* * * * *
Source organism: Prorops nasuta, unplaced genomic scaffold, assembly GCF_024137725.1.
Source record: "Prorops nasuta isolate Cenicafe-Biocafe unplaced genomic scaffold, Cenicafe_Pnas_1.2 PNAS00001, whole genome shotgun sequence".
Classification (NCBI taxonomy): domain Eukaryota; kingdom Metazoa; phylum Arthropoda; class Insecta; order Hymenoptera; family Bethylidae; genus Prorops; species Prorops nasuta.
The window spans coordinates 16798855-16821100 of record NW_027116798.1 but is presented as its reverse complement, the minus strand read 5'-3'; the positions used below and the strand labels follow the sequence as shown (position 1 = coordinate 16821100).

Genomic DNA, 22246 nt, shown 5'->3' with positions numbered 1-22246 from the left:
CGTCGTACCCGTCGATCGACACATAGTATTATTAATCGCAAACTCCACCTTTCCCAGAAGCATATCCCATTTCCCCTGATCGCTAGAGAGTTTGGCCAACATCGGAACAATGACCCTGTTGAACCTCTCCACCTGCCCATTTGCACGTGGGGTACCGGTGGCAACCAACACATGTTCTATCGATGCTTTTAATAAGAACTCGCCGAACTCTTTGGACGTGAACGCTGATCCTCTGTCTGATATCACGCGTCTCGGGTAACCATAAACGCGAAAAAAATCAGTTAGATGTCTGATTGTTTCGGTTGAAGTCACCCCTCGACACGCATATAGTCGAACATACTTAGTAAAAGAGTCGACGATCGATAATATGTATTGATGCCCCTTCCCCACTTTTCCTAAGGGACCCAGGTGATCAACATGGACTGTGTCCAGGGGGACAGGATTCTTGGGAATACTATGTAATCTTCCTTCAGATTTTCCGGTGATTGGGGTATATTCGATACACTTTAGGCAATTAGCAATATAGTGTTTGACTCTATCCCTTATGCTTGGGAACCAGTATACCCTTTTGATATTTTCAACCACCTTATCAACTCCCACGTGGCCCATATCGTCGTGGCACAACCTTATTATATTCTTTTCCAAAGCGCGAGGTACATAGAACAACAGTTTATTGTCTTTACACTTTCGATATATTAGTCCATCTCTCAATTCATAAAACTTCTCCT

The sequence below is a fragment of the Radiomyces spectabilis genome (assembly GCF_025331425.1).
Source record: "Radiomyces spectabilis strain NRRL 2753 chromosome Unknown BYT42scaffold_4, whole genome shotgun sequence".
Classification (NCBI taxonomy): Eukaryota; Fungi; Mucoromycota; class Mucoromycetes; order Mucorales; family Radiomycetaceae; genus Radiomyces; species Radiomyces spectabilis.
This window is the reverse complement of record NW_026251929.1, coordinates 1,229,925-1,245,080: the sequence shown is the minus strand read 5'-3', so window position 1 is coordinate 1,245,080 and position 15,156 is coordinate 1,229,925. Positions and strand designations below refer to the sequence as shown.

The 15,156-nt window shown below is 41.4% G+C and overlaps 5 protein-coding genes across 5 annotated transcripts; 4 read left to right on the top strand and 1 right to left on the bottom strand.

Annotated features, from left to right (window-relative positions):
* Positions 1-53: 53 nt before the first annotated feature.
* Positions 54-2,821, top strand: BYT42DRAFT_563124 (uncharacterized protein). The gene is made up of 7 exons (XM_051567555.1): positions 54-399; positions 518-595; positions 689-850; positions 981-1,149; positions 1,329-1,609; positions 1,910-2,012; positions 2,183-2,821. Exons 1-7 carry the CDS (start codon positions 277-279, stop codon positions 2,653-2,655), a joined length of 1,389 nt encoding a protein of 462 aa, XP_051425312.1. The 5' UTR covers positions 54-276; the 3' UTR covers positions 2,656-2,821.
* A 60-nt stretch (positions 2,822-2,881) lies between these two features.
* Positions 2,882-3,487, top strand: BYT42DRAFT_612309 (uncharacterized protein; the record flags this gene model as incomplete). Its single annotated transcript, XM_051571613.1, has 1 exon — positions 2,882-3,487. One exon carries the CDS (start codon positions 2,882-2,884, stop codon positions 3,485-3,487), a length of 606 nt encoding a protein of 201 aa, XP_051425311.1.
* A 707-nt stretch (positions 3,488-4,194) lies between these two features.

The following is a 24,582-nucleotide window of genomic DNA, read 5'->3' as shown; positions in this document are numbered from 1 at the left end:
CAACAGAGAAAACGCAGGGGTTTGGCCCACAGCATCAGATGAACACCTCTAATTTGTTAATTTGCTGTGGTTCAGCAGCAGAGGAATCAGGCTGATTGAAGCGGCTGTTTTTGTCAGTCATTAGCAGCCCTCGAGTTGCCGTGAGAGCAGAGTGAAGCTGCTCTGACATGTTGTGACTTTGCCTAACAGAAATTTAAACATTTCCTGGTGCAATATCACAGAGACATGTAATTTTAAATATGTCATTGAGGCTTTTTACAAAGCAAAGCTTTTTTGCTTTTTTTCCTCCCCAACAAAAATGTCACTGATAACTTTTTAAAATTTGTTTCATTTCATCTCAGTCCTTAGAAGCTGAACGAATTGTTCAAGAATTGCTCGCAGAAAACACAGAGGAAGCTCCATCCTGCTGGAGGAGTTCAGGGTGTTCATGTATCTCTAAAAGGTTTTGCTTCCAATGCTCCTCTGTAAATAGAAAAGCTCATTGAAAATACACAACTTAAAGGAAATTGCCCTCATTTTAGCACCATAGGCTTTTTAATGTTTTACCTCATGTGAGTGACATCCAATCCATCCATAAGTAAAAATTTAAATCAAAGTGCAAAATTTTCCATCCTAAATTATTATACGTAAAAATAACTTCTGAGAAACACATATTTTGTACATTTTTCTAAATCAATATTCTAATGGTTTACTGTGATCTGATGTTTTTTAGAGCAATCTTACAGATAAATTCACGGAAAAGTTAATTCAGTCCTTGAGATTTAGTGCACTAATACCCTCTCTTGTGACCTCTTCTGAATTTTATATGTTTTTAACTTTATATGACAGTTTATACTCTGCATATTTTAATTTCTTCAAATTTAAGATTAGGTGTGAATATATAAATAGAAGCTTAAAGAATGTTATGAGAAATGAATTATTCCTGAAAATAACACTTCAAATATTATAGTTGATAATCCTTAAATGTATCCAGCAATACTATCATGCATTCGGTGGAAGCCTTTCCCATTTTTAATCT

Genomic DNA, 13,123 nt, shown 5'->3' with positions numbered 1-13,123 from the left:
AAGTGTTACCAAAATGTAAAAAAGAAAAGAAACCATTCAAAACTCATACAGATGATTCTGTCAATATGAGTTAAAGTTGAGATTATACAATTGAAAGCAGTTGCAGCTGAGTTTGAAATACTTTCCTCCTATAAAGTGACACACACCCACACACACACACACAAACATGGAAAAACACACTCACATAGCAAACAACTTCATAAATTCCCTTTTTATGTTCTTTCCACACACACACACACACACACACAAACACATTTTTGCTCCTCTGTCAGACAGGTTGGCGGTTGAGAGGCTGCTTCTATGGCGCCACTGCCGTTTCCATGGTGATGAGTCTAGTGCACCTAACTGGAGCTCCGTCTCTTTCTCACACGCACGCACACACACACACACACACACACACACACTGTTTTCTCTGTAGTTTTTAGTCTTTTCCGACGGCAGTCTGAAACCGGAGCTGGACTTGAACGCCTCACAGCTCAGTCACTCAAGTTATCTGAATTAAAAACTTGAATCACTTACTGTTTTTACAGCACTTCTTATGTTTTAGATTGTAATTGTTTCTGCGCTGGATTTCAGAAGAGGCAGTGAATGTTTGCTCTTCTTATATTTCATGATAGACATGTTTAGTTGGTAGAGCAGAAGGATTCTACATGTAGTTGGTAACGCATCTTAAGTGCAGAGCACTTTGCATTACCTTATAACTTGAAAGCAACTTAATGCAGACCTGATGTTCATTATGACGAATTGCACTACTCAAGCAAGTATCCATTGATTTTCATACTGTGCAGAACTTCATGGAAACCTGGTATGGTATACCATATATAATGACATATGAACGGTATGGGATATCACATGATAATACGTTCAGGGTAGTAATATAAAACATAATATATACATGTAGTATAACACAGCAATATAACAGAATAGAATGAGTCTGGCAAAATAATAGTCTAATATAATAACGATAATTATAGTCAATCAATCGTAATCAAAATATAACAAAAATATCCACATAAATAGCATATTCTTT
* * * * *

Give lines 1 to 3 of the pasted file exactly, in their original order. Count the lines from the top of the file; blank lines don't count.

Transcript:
Source organism: Prorops nasuta, unplaced genomic scaffold, assembly GCF_024137725.1.
Source record: "Prorops nasuta isolate Cenicafe-Biocafe unplaced genomic scaffold, Cenicafe_Pnas_1.2 PNAS00001, whole genome shotgun sequence".
Classification (NCBI taxonomy): domain Eukaryota; kingdom Metazoa; phylum Arthropoda; class Insecta; order Hymenoptera; family Bethylidae; genus Prorops; species Prorops nasuta.